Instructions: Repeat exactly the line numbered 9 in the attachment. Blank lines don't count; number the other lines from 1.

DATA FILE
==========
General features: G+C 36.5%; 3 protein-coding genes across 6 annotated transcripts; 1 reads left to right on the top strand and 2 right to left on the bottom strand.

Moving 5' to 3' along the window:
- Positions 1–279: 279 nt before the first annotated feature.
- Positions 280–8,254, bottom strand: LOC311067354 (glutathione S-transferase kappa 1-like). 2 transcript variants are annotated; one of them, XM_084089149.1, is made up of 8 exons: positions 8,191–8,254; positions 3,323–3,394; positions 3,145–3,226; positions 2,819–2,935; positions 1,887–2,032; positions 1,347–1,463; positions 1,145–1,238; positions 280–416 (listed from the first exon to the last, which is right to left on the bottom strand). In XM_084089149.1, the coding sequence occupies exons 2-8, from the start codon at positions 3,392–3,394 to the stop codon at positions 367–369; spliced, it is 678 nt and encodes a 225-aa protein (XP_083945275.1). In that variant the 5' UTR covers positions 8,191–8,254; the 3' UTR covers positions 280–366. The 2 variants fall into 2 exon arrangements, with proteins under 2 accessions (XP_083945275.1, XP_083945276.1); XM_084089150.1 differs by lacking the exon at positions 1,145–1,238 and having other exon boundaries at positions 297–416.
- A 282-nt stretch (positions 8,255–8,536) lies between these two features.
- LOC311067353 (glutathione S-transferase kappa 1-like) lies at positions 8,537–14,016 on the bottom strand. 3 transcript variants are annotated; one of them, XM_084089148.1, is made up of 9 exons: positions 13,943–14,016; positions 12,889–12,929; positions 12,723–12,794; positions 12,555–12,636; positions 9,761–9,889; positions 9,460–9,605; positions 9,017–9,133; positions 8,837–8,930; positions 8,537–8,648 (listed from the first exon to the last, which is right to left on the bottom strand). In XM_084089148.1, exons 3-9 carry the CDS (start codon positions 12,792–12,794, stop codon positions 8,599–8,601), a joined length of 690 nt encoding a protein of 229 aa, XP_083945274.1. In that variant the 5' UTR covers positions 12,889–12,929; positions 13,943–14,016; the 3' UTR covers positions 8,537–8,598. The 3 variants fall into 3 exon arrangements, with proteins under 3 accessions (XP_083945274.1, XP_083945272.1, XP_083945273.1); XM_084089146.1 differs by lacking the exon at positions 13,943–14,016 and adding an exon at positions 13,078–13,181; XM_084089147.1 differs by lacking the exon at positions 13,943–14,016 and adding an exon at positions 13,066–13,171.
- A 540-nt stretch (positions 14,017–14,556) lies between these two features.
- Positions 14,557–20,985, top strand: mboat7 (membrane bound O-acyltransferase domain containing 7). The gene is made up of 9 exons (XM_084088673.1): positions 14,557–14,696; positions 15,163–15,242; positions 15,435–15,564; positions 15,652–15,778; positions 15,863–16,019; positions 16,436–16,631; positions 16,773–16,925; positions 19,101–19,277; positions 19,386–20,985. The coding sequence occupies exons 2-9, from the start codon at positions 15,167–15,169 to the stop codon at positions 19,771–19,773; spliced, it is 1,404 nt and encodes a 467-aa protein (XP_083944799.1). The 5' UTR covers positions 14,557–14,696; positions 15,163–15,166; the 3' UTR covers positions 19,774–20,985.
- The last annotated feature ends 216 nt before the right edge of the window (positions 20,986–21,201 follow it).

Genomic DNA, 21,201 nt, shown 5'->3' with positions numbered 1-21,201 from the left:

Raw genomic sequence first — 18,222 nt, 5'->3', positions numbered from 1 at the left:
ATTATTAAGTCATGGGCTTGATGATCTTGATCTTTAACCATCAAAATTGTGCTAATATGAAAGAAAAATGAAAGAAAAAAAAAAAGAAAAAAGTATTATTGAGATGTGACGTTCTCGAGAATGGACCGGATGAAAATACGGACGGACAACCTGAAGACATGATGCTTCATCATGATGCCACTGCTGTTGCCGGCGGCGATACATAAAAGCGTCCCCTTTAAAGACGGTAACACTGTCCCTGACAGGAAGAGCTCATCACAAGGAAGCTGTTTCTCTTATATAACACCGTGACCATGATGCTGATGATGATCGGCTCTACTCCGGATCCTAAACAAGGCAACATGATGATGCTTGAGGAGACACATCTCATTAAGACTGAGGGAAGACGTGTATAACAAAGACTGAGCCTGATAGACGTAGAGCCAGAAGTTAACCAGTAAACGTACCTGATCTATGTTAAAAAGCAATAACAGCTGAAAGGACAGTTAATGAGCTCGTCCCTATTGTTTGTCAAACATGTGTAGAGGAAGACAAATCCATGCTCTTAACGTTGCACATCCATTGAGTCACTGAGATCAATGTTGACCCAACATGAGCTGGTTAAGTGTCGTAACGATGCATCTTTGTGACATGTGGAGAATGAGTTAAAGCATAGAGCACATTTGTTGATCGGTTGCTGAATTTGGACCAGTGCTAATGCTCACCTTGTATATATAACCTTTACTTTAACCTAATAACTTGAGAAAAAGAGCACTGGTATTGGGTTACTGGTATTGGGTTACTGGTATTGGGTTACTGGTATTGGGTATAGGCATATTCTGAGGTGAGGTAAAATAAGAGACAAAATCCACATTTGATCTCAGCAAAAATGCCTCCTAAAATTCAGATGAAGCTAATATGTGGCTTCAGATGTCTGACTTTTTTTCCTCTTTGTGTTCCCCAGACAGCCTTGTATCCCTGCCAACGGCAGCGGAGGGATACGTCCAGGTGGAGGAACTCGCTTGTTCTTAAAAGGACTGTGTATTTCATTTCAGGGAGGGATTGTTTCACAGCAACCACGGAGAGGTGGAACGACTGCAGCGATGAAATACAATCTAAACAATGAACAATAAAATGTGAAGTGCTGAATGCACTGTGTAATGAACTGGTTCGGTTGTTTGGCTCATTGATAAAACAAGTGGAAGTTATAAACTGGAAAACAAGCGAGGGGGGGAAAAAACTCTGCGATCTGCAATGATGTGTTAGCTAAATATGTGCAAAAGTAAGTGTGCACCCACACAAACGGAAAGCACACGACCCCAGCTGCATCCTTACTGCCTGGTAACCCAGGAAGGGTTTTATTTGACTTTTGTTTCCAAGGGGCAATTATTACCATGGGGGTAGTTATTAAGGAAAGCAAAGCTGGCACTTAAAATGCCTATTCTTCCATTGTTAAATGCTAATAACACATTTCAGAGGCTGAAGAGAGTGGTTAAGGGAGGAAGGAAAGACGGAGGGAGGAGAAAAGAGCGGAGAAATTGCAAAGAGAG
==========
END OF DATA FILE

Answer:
- The last annotated feature ends 216 nt before the right edge of the window (positions 20,986–21,201 follow it).